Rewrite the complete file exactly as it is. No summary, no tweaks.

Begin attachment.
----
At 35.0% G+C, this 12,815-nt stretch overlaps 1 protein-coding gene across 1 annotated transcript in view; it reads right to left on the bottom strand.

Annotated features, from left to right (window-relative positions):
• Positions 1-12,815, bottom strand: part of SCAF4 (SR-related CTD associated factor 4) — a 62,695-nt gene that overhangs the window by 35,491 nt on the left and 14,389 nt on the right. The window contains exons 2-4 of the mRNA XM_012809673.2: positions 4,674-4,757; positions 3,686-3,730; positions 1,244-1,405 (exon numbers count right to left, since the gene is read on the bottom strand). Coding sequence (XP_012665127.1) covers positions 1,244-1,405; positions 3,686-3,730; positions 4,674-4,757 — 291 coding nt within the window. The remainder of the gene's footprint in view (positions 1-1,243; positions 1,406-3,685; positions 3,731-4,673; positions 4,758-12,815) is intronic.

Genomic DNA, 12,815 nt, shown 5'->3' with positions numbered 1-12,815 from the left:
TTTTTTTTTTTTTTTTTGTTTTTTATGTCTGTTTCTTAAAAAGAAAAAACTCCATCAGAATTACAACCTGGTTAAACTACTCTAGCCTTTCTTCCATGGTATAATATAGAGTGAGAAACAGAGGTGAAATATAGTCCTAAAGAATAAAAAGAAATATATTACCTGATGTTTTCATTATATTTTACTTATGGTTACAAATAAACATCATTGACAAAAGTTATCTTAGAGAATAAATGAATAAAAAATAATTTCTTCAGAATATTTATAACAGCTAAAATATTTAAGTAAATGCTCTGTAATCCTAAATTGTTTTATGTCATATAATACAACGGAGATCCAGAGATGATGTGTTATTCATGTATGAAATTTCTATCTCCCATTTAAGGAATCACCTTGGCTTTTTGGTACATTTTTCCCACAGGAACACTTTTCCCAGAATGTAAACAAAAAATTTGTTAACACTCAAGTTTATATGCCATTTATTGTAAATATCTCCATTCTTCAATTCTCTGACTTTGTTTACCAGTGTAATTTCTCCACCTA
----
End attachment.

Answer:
At 35.0% G+C, this 12,815-nt stretch overlaps 1 protein-coding gene across 1 annotated transcript in view; it reads right to left on the bottom strand.

Annotated features, from left to right (window-relative positions):
• Positions 1-12,815, bottom strand: part of SCAF4 (SR-related CTD associated factor 4) — a 62,695-nt gene that overhangs the window by 35,491 nt on the left and 14,389 nt on the right. The window contains exons 2-4 of the mRNA XM_012809673.2: positions 4,674-4,757; positions 3,686-3,730; positions 1,244-1,405 (exon numbers count right to left, since the gene is read on the bottom strand). Coding sequence (XP_012665127.1) covers positions 1,244-1,405; positions 3,686-3,730; positions 4,674-4,757 — 291 coding nt within the window. The remainder of the gene's footprint in view (positions 1-1,243; positions 1,406-3,685; positions 3,731-4,673; positions 4,758-12,815) is intronic.

Genomic DNA, 12,815 nt, shown 5'->3' with positions numbered 1-12,815 from the left:
TTTTTTTTTTTTTTTTTGTTTTTTATGTCTGTTTCTTAAAAAGAAAAAACTCCATCAGAATTACAACCTGGTTAAACTACTCTAGCCTTTCTTCCATGGTATAATATAGAGTGAGAAACAGAGGTGAAATATAGTCCTAAAGAATAAAAAGAAATATATTACCTGATGTTTTCATTATATTTTACTTATGGTTACAAATAAACATCATTGACAAAAGTTATCTTAGAGAATAAATGAATAAAAAATAATTTCTTCAGAATATTTATAACAGCTAAAATATTTAAGTAAATGCTCTGTAATCCTAAATTGTTTTATGTCATATAATACAACGGAGATCCAGAGATGATGTGTTATTCATGTATGAAATTTCTATCTCCCATTTAAGGAATCACCTTGGCTTTTTGGTACATTTTTCCCACAGGAACACTTTTCCCAGAATGTAAACAAAAAATTTGTTAACACTCAAGTTTATATGCCATTTATTGTAAATATCTCCATTCTTCAATTCTCTGACTTTGTTTACCAGTGTAATTTCTCCACCTA